I've been asked to compute a Cochran-Mantel-Haenszel (CMH) Test on 2 variables :

  • one is an ordered factor from quantiles of a numeric value ("Q1", "Q2", "Q3", "Q4")
  • the other is an unordered factor from groups of a character value ("group A", "group B", "group C").

Both variables are usual values (columns) for a high number of observations (lines).

Based on the little Wikipedia page and the Biostat Handbook, I tried to understand what the CMH test is and here is what I understood :

Cochran–Mantel–Haenszel test for repeated tests of independence : Use the Cochran–Mantel–Haenszel test when you have data from 2×2 tables that you've repeated at different times or locations.

Then it seems it should be done over 3 factors : lines, cols and stratas :

There are three nominal variables: the two variables of the 2×2 test of independence, and the third nominal variable that identifies the repeats.

Indeed, in R, the mantelhaen.test {stats} function need 3 factors or a 3 dimensions array which makes sense.

On the other hand, in SAS, you can easily write a 2 factors CMH test :

    TABLE VAR1 * VAR2 /CMH; /*or /CHISQ, which give the first MH pvalue too*/

The SAS documentation is not crystal clear about it, and examples are maid over 3 factors, but this 2 dimensions test runs normally and give you 3 statistics and p-values, including a "correlation" one. All stats and pvalues are different from a standard chisquare test.

This SAS doc link gives another definition of the CMH (sorry no anchor, search for "Mantel-Haenszel"), which is not what I understood from wikipedia. It states that :

The Mantel-Haenszel chi-square statistic tests the alternative hypothesis that there is a linear association between the row variable and the column variable. Both variables must lie on an ordinal scale.

I have to compute the CMH test with both R and SAS but I want to know what I am doing.

Thus, my questions are :

  • Is the SAS definition of CMH test correct ? If not, how can a big enterprise like SAS can afford to play like this ?
  • Can I reproduce it in R ? If yes, is the mantelhaen.test function adapted and why can't I put only 2 variables ?
  • $\begingroup$ What SAS is calling the CMH test is called the Cochran test of trend by many other authors. $\endgroup$
    – DWin
    Commented Apr 27, 2021 at 13:24
  • $\begingroup$ What SAS is calling the CMH test is called the Cochran test of trend (or Cochran-Armitage) by many other authors. stats.stackexchange.com/questions/539/… I think Cochran-Armitage is the label used by SPSS, hence its predominance in questions here. $\endgroup$
    – DWin
    Commented Apr 27, 2021 at 13:43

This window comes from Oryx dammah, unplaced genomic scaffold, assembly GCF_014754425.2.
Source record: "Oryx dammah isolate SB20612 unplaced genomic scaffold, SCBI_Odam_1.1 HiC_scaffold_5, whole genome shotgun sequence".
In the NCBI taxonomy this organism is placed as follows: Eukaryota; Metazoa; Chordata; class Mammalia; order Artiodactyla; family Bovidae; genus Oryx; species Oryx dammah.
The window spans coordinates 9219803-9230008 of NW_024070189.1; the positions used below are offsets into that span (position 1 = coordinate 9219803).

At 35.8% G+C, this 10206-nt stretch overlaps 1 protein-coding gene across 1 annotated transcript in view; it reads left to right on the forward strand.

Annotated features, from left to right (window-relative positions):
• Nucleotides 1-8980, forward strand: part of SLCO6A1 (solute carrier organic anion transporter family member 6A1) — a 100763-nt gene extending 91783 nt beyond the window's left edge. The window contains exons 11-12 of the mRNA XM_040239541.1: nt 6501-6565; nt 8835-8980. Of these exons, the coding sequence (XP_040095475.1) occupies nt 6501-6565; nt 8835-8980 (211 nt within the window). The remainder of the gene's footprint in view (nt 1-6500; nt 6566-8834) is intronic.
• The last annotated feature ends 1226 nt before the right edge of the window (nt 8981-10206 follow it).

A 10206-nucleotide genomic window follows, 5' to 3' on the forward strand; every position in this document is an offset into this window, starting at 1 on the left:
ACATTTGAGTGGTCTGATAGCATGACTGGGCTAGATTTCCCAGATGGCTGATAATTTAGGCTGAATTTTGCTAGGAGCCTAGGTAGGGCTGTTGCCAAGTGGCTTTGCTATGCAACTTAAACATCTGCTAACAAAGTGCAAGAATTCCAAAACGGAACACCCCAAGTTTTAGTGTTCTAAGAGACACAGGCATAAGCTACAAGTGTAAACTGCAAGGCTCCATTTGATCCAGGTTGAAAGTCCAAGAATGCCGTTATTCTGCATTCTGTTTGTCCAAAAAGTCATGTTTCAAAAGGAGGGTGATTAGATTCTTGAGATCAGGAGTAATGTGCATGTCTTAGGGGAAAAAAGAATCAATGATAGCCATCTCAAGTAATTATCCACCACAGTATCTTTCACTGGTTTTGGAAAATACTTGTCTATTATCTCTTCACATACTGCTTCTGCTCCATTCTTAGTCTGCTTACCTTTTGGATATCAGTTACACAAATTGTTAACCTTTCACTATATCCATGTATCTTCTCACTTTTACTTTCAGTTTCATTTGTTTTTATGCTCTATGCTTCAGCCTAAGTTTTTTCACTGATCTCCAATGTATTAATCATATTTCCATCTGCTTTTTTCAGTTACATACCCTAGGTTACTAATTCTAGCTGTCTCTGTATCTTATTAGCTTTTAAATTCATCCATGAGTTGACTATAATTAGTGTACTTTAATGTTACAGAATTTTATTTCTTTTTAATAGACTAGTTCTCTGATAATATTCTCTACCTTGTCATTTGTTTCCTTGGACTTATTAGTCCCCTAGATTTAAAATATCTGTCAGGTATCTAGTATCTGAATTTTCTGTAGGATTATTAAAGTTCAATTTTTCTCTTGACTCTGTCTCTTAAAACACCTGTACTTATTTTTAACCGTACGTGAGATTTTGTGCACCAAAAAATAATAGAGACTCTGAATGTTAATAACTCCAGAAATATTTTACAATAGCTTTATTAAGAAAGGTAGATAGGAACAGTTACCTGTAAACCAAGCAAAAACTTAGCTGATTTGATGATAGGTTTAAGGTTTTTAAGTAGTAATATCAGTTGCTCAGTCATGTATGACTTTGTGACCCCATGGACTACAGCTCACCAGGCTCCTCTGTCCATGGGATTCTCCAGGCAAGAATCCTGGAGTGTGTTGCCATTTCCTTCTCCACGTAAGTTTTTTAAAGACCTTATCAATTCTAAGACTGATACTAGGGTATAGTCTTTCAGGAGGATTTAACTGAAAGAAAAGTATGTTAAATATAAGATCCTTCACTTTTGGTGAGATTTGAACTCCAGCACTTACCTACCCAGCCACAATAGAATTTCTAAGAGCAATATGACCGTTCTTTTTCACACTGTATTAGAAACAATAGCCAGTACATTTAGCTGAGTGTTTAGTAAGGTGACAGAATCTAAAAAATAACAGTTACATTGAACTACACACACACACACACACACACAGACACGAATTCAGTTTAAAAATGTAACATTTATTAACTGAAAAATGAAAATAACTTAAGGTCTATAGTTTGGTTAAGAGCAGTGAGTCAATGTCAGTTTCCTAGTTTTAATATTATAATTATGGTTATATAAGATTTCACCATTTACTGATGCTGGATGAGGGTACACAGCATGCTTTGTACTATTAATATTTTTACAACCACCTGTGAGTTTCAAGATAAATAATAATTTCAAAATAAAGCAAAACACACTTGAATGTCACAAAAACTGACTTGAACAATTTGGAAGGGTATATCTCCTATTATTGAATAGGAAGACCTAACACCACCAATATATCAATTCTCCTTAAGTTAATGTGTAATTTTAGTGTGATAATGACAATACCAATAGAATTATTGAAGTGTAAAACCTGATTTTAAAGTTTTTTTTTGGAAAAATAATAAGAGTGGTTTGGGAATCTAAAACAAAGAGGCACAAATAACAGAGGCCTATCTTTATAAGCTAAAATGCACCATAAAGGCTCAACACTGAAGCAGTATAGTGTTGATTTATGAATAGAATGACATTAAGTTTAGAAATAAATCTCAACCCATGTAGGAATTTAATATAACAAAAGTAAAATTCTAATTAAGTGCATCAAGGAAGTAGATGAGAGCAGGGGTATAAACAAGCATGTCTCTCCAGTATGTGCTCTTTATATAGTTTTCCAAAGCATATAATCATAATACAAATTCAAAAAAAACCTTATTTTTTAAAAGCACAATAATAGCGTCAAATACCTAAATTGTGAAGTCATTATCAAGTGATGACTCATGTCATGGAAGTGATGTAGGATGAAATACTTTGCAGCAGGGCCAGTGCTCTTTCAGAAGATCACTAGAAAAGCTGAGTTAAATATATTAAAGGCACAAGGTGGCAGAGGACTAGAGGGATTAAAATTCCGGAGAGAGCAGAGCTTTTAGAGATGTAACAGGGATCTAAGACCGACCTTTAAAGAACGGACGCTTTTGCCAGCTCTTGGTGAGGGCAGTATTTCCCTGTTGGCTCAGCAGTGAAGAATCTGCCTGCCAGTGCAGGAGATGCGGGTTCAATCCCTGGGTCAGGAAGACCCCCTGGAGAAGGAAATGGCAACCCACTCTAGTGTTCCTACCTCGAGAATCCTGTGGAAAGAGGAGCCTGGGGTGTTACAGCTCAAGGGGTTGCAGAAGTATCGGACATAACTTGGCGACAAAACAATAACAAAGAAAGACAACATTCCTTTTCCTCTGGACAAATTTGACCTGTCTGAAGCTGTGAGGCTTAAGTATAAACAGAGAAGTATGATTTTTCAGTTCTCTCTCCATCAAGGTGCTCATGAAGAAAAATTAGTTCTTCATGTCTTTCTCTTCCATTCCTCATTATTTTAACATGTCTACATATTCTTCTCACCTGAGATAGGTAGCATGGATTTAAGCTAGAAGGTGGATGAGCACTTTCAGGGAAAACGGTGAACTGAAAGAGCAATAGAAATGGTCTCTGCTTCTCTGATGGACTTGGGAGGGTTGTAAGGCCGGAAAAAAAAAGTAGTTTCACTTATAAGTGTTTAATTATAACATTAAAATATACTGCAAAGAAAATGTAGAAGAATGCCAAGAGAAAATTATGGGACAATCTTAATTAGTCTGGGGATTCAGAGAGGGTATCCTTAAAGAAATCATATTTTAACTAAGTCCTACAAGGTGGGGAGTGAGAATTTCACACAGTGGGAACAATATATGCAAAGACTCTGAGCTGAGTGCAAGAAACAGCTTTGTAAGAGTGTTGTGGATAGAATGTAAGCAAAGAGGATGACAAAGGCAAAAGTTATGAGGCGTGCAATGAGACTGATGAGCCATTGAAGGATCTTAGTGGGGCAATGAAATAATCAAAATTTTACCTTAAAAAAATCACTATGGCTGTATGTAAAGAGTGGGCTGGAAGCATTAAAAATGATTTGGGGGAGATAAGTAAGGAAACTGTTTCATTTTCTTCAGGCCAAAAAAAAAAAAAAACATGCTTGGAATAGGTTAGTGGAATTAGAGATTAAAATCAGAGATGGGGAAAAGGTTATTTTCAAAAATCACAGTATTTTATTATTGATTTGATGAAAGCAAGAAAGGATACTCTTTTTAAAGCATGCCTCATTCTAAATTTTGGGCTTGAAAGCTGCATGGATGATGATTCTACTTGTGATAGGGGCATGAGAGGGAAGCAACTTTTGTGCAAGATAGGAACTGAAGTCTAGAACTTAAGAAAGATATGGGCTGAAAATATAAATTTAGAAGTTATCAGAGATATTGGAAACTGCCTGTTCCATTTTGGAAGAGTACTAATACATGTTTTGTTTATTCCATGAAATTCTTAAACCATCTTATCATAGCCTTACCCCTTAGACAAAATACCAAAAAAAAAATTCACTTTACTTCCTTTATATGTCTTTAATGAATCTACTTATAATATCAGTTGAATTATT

1 Answer 1


The problem seems to arise because the paper by Cochran and the paper by Mantel extending the paper by Mantel and Haenszel both cover a lot of ground so it is difficult to speak of one test unambiguously as being the CMH test. It is true that most people who call it Mantel-Haenszel mean a method for allowing for stratification of a $2\times2$ contingency table which is what the R function mantelhaen provides and which is discussed in the paper by Mantel and Haenszel. It is also true that in both the Cochran paper and the Mantel paper the issue for using a single degree of freedom test for a linear by linear association in an arbitrary sized contingency table is also discussed.

The Mantel paper is here
The Cochran paper is here
and the Mantel-Haenszel paper is here

  • $\begingroup$ Very interesting, thanks ! But then, do you know how to make the SAS CMH test in R ? Also, in a paper, since most people call for stratification CMH, am I allowed to say I made a CMH test when computed with SAS ? $\endgroup$ Commented Feb 8, 2018 at 15:41
  • $\begingroup$ I have never used SAS so cannot help there. I would have thought you might be better off with that specific issue on a SAS forum. I would call what SAS seems to do a test of linear by linear association to be unambiguous. $\endgroup$
    – mdewey
    Commented Feb 8, 2018 at 15:43
  • 1
    $\begingroup$ Obviously there can be confusion about the names of these tests, but as far as I've seen, Cochran-Mantel-Haenszel refers to the test for 3-way tables. The test for two ordinal variables is called a linear-by-linear test by Zar (Biostatistics), and it sounds like it is "Mantel-Haenszel chi-square" by SAS, and is included in the SPSS output for 2-way tables ("ordinal chi-square" ?)..... But it occurs to me that the data you have is neither a 3-way table nor a table of two ordinal variables.... $\endgroup$ Commented Feb 8, 2018 at 23:32
  • $\begingroup$ On SAS output: For the linear-by-linear test, when using proc freq and the cmh1 or cmh options, the test is listed under Cochran-Mantel-Haenszel Statistics. When using the chisq option it is called Mantel-Haenszel chi-square. $\endgroup$ Commented Oct 11, 2018 at 15:57
  • $\begingroup$ To answer the question by @DanChaltiel, about conducting the linear-by-linear test in R, you can use coin::lbl_test or vcdExtra::CMHtest. There are some examples on SAEPER, my own page, and I'm working on updating this page to include the confusion with the names of this test in R, SAS, and SPSS. $\endgroup$ Commented Oct 11, 2018 at 16:04

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